Question: Are there any projects you’d like to see done or things that need to be improved in Lafayette?
Benji Milanowski: Green energy for our government buildings is certainly going to be one of them. The other thing is, we have so many homes that are in dereliction, what do we need to do to get them purchased and available to people. We’re talking about a housing crisis. Is it just because people are sitting on it and waiting for the market so that they can sell? Is it because the property tax means you don't want to improve it? Is it just because we have slumlords that have just no scruples to do something? What is going on there? I'd like to see more of our homes turned over so that we could be available to our citizens.
Question: Is there an argument that Libertarians would think that's fine, because people are doing what they want with their property? How do you balance that against your idea about doing something about it?
Benji Milanowski: I'm not going to do anything to take a home or force someone to do something with the home. It's a balance of carrot and stick. Can I incentivize you, in some capacity, to revitalize your home to open it up to others? Would eliminating a property tax for land value tax incentivize you for that? That's what I would look at. I think a lot of times, you see Libertarians just go to an extreme of, Oh, we want no government or just to the brink of anarchism. And that's not what I am. I'm a moderate Libertarian. We do need government. We do need rules and regulations. But what's our minimum effective dose that we need?
Question: What do you expect to see when you wake up on Nov. 8, the day after the election? What’s a success for you, all in?
Benji Milanowski: All in, honestly if I got a few votes. I know that’s such a low bar, considering I’m going to be voting for myself. But that’s what I want to see, just people going, OK, hey, I heard about the Libertarian Party, I looked into them, I learned something. Or, you know, the same thing, except, I looked into it and now I’m still going to vote for Tony. I want people to vote. I would love to see it growing, more and more people get involved with local politics.
ABOUT THE NOV. 7 ELECTION
WHERE TO VOTE AHEAD OF NOV. 7: Here are the remaining voting times and sites set up between now and Monday, Nov. 6.. Voters should bring a valid ID.
8 a.m.-4:30 p.m., Wednesday, Nov. 1-Friday, Nov. 3: Tippecanoe County Office Building, 20 N. Third St., Lafayette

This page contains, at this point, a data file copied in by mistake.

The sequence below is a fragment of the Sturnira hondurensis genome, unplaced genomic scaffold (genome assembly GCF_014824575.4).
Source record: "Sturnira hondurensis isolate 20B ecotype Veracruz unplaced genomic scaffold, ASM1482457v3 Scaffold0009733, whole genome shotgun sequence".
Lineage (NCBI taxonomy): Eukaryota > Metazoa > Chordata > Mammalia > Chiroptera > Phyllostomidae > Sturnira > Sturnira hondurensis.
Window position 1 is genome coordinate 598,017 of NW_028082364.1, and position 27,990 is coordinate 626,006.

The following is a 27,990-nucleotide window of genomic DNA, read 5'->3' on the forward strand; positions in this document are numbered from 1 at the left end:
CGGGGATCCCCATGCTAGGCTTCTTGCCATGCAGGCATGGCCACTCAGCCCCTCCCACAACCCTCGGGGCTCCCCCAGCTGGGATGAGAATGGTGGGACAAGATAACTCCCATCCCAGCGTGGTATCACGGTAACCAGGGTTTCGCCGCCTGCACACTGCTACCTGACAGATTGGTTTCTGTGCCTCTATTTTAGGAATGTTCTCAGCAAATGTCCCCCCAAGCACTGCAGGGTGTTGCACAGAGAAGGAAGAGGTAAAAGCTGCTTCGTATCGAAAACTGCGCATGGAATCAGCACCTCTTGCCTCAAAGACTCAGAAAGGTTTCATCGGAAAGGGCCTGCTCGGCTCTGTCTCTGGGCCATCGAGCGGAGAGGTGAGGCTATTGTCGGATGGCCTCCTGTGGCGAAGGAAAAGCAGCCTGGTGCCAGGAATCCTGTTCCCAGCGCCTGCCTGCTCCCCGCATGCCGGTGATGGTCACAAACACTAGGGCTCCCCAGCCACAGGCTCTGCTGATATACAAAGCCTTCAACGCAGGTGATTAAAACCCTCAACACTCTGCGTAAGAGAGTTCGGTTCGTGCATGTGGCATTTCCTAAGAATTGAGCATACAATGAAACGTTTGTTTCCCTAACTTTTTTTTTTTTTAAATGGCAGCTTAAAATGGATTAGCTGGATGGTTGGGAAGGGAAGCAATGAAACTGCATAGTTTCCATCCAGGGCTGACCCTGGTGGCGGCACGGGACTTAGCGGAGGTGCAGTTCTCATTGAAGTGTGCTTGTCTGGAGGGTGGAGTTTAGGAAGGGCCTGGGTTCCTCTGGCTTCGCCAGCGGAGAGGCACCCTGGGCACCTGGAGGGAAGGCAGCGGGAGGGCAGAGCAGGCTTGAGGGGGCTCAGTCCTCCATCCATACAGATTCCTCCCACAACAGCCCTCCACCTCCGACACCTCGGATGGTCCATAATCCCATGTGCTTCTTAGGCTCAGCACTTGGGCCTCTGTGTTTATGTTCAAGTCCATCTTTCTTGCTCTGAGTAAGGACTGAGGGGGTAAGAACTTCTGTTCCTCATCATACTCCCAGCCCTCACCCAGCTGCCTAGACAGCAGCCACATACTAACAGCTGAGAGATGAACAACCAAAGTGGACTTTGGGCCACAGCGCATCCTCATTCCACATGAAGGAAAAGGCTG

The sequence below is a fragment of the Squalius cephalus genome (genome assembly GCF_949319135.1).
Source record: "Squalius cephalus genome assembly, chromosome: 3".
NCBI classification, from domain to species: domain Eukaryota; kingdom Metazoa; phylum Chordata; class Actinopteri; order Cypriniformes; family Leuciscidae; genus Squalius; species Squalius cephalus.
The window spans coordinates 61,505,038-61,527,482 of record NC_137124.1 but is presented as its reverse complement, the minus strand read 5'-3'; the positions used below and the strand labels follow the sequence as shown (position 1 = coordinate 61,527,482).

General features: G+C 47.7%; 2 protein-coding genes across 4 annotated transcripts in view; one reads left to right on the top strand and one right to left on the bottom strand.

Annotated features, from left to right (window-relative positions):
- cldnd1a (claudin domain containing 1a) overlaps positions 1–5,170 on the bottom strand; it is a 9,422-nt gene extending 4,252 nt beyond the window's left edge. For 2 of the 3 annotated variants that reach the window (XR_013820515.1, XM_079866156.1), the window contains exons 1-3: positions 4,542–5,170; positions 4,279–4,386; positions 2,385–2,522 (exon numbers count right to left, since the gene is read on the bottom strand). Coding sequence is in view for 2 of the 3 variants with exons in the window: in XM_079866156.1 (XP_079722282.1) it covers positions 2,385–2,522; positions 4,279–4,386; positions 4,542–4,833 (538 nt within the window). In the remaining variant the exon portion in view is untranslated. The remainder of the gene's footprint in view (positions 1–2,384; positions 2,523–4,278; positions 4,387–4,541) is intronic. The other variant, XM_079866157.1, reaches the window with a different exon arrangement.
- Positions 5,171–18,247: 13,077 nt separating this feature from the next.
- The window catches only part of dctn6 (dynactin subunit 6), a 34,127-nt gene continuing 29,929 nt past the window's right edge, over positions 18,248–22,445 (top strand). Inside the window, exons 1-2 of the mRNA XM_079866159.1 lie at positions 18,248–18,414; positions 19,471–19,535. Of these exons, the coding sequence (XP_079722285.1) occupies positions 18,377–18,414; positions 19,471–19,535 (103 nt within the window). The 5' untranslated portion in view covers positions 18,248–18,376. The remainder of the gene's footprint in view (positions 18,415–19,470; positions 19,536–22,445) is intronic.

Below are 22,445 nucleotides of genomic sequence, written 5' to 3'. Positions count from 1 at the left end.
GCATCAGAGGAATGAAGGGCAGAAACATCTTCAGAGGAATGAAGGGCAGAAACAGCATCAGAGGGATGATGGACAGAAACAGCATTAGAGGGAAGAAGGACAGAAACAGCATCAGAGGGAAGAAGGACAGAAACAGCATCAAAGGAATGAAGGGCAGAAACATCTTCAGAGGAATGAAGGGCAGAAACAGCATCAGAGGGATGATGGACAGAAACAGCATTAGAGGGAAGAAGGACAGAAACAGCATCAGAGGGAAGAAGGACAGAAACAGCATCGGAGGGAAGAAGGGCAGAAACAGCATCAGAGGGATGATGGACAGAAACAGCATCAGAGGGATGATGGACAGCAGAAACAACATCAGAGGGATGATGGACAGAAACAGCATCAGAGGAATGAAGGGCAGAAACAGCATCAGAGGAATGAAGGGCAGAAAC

Noon-6 p.m., Thursday, Nov. 2-Friday, Nov. 3: West Lafayette City Hall, 222 N. Chauncey Ave.; Tippecanoe County Fairgrounds, 1406 Teal Road, Lafayette; First Church of the Nazarene, 3801 Union St., Lafayette.
9 a.m.-1 p.m. Saturday, Nov. 4: West Lafayette City Hall, 222 N. Chauncey Ave.; Tippecanoe County Office Building, 20 N. Third St., Lafayette; First Church of the Nazarene, 3801 Union St., Lafayette.
8 a.m.-noon Monday, Nov. 6: Tippecanoe County Office Building, 20 N. Third St., Lafayette.
ON BALLOTS: Incumbents are noted with an asterisk. Candidate Q&As, when available, are linked to the name of the position on the ballot.
Mayor: Tony Roswarski*, D; Benji Milanowski, Libertarian
Clerk: Cindy Murray*, D.
Council District 1: Jerry Reynolds*, R.
Council District 2: Eileen Hession Weiss*, D; Mary Fisher, R.
Council District 3: Perry Brown*, D.
Council District 4: Lauren Ahlersmeyer*, D; Josiah Eller, Libertarian
Council District 5: Melissa Weast Williamson*, D.
Council District 6: Bob Downing*, D; Perry Barbee, R
Council at-large (3 seats): Kevin Klinker*, D; Nancy Nargi*, D; Steve Snyder*, D.
Mayor: Erin Easter, D.
Clerk: Sana Booker*, D.
City Judge: Lori Sabol*, D.
Council District 1: Aaron Abell, R; Laila Veidemanis, D.
Council District 2: Michelle Dennis, D.
Council District 3: Colin Lee*, D.
Council District 4: Larry Leverenz*, D.
Council District 5: Kathy Parker*, D; James Waters, R.
Council District 6: Jeff Brown*, R; Stacey Baitinger Burr, D.
Council at-large (3 seats): James Blanco*, D; Iris O’Donnell Bellisario, D; David Sanders*, D; Brian Russell, R; Patrick Flannelly, R.
West Lafayette Community School Corp.
Property tax referendum renewal question: “Shall West Lafayette Community School Corporation continue to impose increased property taxes paid to the school corporation by homeowners and businesses for eight (8) years immediately following the holding of the referendum for the purpose of retaining and attracting teachers and staff and funding academic programming and operating expenditures with the renewal of the current maximum referendum property tax rate of $0.37? The property tax increase requested in this referendum was originally approved by the voters in 2017 and if extended will increase the average property tax paid to the school corporation per year on a residence within the school corporation by 46.2% and if extended will increase the average property tax paid to the school corporation per year on a business property within the school corporation by 41.8%.”
Here's a link to a primer on the West Lafayette schools question, which would renew a property tax rate first approved in 2010 and again in 2017.
Town Council (choose five, all independent): Vickie Beavers, Marc Buhrmester*, Leah Copas, Ron Koehler*, Jen Manago*, Rocky Richards, Carla Snodgrass*, Joy Tischer
Clerk-Treasurer: Bridget Cadwallader
ELECTION DAY POLLING PLACES: Polls will be open 6 a.m-6 p.m. Tuesday, Nov. 7. Registered voters in Tippecanoe County may use any vote center.
West Lafayette Wellness Center, 1101 Kalberer Road
Faith West Community Center, 1920 Northwestern Ave.
West Lafayette City Hall, 222 N. Chauncey Ave.
Evangelical Covenant Church, 3600 S. Ninth St., Lafayette
Tippecanoe County Fairgrounds, 1406 Teal Road, Lafayette
Northend Community Center, 2000 Elmwood Ave., Lafayette
Christ United Methodist Church, 3610 S. 18th St., Lafayette
First Church of the Nazarene, 3801 Union St., Lafayette
Gathering Point Church, 7201 Wesleyan Drive, Dayton
CHECK YOUR VOTER REGISTRATION STATUS AND THE CANDIDATES ON YOUR SPECIFIC BALLOT: Go to the Secretary of State’s portal at www.indianavoters.com.